On June 24, John Ingram, the Fire Chief of Leverett, Mass., got a call from a resident who noticed a plume of smoke rising from the forest on nearby Joshua Hill. “From the first crews on the scene, we knew it was going to be a pretty large incident,” said Ingram. In the coming days, that fire would grow to consume a 56-acre tract of forest, slightly larger than Boston Common. “It was just impressive to see how much area was burned,” said Ingram.

Compared to arid western states like California, wildfires in Massachusetts are few and far between. But they do happen. This summer has been an especially active wildfire season by Massachusetts standards—the Leverett blaze was one of more than 800 ignitions documented so far, thanks in part to drought conditions across the state. While fire has always been part of New England’s ecology, some experts expect climate change to prime the pump for more wildfire in the future. “We should live with it and understand how it works and manage it,” says Boston University ecologist Pamela Templer.

‘A rich history of wildland fire’

It took Ingram’s crew more than a month to bring the Leverett fire under control. They used infrared-sensing cameras mounted on helicopters and drones to pinpoint hotspots within the blaze. And they doused flames both by hand-held hoses and from a helicopter. They also cut a shallow trench, called a fireline, around the perimeter of the burn to limit its spread. In the end, Ingram’s team halted the wildfire with no building damage and one injury to a firefighter, which Ingram described as a “minor laceration.” It was the biggest fire Ingram had ever faced. But other fire experts viewed the blaze as less than exceptional.

“Massachusetts is no stranger to a rich history of wildland fire,” says Dave Celino, the state’s chief fire warden. He says wildfire has always been part of the region’s natural ecological rhythm of disturbance and recovery. Like elsewhere on the continent, New England’s Native American tribes have long used fire for cultivation, to encourage the growth of certain plants. But in the 20th century, the U.S. government came to view fire strictly as a danger.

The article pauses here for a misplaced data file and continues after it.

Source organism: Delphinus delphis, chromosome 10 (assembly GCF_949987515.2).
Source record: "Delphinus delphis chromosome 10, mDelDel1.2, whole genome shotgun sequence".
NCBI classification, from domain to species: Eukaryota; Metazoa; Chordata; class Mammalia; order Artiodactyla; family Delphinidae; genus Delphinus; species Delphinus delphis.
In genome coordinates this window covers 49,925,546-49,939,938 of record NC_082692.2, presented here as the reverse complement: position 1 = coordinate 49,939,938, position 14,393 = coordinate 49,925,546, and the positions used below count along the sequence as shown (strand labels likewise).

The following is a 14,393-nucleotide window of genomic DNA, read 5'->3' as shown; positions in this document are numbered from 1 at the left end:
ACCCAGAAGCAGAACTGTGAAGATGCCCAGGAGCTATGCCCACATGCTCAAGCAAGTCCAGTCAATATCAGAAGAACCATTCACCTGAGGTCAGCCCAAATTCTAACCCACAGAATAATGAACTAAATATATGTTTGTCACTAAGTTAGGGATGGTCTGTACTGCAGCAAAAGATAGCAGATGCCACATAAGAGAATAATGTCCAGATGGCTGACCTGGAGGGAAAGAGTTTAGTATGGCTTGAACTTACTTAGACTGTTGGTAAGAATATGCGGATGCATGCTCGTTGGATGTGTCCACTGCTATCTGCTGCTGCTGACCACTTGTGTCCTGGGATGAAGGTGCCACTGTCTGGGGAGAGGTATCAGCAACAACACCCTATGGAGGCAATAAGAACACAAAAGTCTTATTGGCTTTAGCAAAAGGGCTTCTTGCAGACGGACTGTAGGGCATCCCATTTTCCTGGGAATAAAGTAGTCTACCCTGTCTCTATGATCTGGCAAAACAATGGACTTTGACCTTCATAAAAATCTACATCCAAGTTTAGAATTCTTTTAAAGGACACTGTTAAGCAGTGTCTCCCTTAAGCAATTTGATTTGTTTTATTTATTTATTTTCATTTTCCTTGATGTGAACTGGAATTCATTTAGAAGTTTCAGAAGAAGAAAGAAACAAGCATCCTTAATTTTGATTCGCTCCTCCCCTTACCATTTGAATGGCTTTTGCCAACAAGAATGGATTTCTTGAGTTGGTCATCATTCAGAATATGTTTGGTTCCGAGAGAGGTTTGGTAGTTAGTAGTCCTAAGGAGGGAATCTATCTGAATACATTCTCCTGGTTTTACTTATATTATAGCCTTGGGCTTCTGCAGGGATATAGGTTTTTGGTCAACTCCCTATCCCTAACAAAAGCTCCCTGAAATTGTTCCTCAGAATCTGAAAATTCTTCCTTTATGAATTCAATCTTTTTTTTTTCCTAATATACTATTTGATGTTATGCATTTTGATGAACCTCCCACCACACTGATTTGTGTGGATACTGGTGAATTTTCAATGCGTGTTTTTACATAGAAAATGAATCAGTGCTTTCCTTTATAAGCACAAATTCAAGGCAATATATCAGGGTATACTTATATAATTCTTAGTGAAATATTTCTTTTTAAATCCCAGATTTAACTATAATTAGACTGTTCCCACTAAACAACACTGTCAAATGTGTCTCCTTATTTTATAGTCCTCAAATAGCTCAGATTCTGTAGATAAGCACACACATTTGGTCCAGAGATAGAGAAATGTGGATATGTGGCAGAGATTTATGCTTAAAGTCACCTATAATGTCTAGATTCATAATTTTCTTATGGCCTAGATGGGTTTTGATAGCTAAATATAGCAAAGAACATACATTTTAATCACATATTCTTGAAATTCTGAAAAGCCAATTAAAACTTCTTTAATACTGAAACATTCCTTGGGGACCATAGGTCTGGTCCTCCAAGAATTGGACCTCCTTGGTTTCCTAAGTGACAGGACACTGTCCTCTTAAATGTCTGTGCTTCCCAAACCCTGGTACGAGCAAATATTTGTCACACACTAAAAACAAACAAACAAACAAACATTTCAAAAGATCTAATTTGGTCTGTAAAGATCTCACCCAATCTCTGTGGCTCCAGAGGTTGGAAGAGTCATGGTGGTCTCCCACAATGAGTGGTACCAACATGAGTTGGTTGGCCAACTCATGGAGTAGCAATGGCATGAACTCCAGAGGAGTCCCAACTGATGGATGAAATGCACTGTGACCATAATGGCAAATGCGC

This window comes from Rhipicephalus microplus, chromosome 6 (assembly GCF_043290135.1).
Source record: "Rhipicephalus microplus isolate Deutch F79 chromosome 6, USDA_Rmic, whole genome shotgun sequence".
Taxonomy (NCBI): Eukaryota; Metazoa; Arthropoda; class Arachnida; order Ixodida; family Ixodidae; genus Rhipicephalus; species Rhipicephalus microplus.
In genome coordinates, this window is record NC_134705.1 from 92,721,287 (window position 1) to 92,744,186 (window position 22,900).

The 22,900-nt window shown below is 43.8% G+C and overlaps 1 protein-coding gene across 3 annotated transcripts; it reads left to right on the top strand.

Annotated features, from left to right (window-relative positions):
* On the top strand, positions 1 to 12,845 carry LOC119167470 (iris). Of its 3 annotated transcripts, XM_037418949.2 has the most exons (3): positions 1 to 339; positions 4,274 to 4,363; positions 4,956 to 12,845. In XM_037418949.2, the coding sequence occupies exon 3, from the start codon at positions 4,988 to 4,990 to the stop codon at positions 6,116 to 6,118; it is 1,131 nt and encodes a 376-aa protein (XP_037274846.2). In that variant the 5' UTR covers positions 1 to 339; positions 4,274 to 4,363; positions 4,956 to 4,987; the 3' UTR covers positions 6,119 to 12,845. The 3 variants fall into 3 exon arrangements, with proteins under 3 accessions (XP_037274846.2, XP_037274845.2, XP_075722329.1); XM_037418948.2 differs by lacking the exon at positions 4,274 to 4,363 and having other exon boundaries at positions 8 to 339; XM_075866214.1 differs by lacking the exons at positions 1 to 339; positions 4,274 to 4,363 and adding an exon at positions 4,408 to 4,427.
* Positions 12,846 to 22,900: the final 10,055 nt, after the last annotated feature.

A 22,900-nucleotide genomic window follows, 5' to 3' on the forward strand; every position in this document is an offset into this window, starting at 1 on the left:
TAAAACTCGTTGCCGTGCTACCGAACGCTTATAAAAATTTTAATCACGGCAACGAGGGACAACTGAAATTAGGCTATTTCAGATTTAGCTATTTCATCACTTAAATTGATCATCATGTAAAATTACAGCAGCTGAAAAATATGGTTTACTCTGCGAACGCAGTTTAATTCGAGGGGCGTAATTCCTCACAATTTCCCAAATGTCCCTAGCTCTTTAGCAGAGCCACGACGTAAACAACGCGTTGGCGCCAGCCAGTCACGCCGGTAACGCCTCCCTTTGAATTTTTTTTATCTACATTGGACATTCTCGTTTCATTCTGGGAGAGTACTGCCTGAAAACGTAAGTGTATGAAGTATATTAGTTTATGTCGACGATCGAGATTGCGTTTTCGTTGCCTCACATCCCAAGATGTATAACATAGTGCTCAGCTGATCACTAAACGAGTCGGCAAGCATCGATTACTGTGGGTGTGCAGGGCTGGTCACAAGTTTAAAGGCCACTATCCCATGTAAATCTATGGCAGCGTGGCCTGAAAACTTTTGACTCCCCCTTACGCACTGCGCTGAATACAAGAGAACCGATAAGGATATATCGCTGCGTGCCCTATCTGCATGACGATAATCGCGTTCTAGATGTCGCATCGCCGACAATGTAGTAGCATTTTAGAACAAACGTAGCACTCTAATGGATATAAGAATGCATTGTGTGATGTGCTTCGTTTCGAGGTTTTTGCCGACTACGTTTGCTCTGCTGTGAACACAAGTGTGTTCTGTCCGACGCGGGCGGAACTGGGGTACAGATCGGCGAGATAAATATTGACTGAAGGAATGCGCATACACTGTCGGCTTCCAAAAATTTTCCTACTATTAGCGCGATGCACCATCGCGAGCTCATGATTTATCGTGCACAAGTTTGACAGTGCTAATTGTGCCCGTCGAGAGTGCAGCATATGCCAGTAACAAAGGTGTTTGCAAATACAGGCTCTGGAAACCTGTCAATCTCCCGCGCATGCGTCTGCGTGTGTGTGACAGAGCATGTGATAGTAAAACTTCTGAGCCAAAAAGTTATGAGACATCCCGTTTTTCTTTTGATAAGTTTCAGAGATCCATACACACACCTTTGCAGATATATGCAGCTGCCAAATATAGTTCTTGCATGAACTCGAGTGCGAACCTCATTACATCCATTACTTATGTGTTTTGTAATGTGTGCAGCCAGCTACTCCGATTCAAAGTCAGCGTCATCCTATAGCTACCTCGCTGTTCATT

The U.S. forest service poured money into fire prevention and suppression campaigns. For a time, those efforts likely made some forests safer for people and property nearby. But fire suppression allowed fine fuels, like twigs and pine needles, to pile up for decades, turning the forest floor into a tinderbox.

“All it needs is that ignition source,” says Celino. And when that spark comes, whether by lightning or fireworks, it can be impossible to control.

Excessive fuel build-up has contributed to the severity of California’s fires, and it’s even been implicated in some massive burns in Massachusetts. Celino describes a wildfire in 1957 that torched 15,000 acres in Plymouth in less than 12 hours. “That’s very California-like,” says Celino. “So it can happen here.”

Massachusetts hasn’t seen a fire nearly that big in decades, though this summer’s many smaller blazes damaged at least nine homes. Experts say that moderate-to-severe drought conditions across the state ripened the forest for burning. And more fire could be in our future.

Heat and drought

“Heat waves are expected to increase in frequency and intensity here in our region,” says Templer. She says climate change is likely to cause more volatile weather in future summers, potentially causing more drought and fire. More burns could mean closures at state parks or other recreational areas. And it could jack up insurance rates for homeowners near wildlands. The solution? Templer suggests fighting fire with fire.

Prescribed burning—intentionally setting small, controlled fires—can help reduce fuel build-up on the forest floor, according to Templer. “I’m not suggesting we burn our entire forest by any means, “ says Templer, but she adds that carefully managed fires can lower the risk of an uncontrolled conflagration like the Plymouth fire of 1957. In recent years, prescribed burning has gained popularity among land managers nationwide as a tool to help keep people and houses safe. Plus, it breaks the cycle of fire suppression and returns a key natural feature to the landscape.

Destruction and opportunity

At Joshua Hill in Leverett, the ground is charred and the smell of smoke still hangs in the air—but already the regenerative benefits of wildfire are starting to reveal themselves. Biologist Caren Caljouw surveys the area, pointing out the neon-green leaves of a small blueberry shoot just beginning its skyward journey from the blackened ground. She says seeds and roots of some plants have been waiting underground, perhaps for years, for a clear shot at growth. Now, the fire has cleared the forest floor of leaf litter and organic debris. This blueberry plant, and others like it have been “hanging on, just waiting for that opening to occur.” The fire provided opportunity for insects and birds too, says Caljouw, adding that woodpeckers are attracted to the forest openings produced by the fire.

Caljouw manages Massachusetts’ prescribed burn program, and she says the state could ramp up those efforts in the future. For now, she continues to search for signs of life amid Leverett’s scorched tree trunks and fallen limbs. Caljouw says she’ll return to the site in the coming months and years to monitor how the forest bounces back.

Daniel Ackerman is a Boston-based freelance journalist who focuses on science and the environment.